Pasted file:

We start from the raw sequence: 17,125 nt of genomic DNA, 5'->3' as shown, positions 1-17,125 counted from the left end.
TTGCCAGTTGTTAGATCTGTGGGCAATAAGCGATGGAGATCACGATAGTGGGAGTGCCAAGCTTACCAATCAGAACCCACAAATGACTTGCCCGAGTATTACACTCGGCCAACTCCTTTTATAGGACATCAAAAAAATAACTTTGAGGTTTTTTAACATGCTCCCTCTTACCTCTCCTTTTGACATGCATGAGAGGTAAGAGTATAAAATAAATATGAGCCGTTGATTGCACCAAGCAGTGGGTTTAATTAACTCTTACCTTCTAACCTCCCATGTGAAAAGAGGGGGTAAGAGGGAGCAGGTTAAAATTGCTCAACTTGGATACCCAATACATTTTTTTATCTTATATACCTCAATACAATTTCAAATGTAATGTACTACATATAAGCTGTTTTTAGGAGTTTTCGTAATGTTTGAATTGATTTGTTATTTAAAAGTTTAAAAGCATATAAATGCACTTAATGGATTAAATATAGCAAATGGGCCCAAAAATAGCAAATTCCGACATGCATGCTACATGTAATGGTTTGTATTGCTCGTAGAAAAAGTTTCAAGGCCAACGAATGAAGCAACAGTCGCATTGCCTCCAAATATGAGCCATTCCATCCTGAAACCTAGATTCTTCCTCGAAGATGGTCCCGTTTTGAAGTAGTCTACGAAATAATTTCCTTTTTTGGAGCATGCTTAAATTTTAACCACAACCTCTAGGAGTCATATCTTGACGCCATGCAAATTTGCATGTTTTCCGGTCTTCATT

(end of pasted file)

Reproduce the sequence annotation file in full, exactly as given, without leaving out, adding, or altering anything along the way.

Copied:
We start from the raw sequence: 17,125 nt of genomic DNA, 5'->3' as shown, positions 1-17,125 counted from the left end.
TTGCCAGTTGTTAGATCTGTGGGCAATAAGCGATGGAGATCACGATAGTGGGAGTGCCAAGCTTACCAATCAGAACCCACAAATGACTTGCCCGAGTATTACACTCGGCCAACTCCTTTTATAGGACATCAAAAAAATAACTTTGAGGTTTTTTAACATGCTCCCTCTTACCTCTCCTTTTGACATGCATGAGAGGTAAGAGTATAAAATAAATATGAGCCGTTGATTGCACCAAGCAGTGGGTTTAATTAACTCTTACCTTCTAACCTCCCATGTGAAAAGAGGGGGTAAGAGGGAGCAGGTTAAAATTGCTCAACTTGGATACCCAATACATTTTTTTATCTTATATACCTCAATACAATTTCAAATGTAATGTACTACATATAAGCTGTTTTTAGGAGTTTTCGTAATGTTTGAATTGATTTGTTATTTAAAAGTTTAAAAGCATATAAATGCACTTAATGGATTAAATATAGCAAATGGGCCCAAAAATAGCAAATTCCGACATGCATGCTACATGTAATGGTTTGTATTGCTCGTAGAAAAAGTTTCAAGGCCAACGAATGAAGCAACAGTCGCATTGCCTCCAAATATGAGCCATTCCATCCTGAAACCTAGATTCTTCCTCGAAGATGGTCCCGTTTTGAAGTAGTCTACGAAATAATTTCCTTTTTTGGAGCATGCTTAAATTTTAACCACAACCTCTAGGAGTCATATCTTGACGCCATGCAAATTTGCATGTTTTCCGGTCTTCATT